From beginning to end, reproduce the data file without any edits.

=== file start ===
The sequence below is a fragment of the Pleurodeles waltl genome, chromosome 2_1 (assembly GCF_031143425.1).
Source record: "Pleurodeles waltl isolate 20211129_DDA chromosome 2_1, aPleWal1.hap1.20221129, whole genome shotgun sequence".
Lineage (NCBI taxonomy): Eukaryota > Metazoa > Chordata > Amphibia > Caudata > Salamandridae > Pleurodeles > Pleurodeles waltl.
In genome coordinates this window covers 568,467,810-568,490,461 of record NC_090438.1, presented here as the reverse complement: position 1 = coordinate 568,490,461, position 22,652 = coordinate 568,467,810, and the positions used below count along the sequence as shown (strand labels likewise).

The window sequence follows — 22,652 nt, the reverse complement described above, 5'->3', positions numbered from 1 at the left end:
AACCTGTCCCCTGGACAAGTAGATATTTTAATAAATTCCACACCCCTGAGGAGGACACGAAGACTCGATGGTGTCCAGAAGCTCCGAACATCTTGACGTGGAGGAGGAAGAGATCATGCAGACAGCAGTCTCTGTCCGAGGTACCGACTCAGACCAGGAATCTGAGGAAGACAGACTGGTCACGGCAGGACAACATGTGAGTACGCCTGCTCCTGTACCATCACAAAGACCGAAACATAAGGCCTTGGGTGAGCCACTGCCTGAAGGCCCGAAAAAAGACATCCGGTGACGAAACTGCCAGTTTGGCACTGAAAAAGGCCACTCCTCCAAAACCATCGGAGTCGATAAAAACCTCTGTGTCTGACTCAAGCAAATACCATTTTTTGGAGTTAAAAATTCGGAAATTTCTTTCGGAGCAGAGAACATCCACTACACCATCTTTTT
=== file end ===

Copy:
The sequence below is a fragment of the Pleurodeles waltl genome, chromosome 2_1 (assembly GCF_031143425.1).
Source record: "Pleurodeles waltl isolate 20211129_DDA chromosome 2_1, aPleWal1.hap1.20221129, whole genome shotgun sequence".
Lineage (NCBI taxonomy): Eukaryota > Metazoa > Chordata > Amphibia > Caudata > Salamandridae > Pleurodeles > Pleurodeles waltl.
In genome coordinates this window covers 568,467,810-568,490,461 of record NC_090438.1, presented here as the reverse complement: position 1 = coordinate 568,490,461, position 22,652 = coordinate 568,467,810, and the positions used below count along the sequence as shown (strand labels likewise).

The window sequence follows — 22,652 nt, the reverse complement described above, 5'->3', positions numbered from 1 at the left end:
AACCTGTCCCCTGGACAAGTAGATATTTTAATAAATTCCACACCCCTGAGGAGGACACGAAGACTCGATGGTGTCCAGAAGCTCCGAACATCTTGACGTGGAGGAGGAAGAGATCATGCAGACAGCAGTCTCTGTCCGAGGTACCGACTCAGACCAGGAATCTGAGGAAGACAGACTGGTCACGGCAGGACAACATGTGAGTACGCCTGCTCCTGTACCATCACAAAGACCGAAACATAAGGCCTTGGGTGAGCCACTGCCTGAAGGCCCGAAAAAAGACATCCGGTGACGAAACTGCCAGTTTGGCACTGAAAAAGGCCACTCCTCCAAAACCATCGGAGTCGATAAAAACCTCTGTGTCTGACTCAAGCAAATACCATTTTTTGGAGTTAAAAATTCGGAAATTTCTTTCGGAGCAGAGAACATCCACTACACCATCTTTTT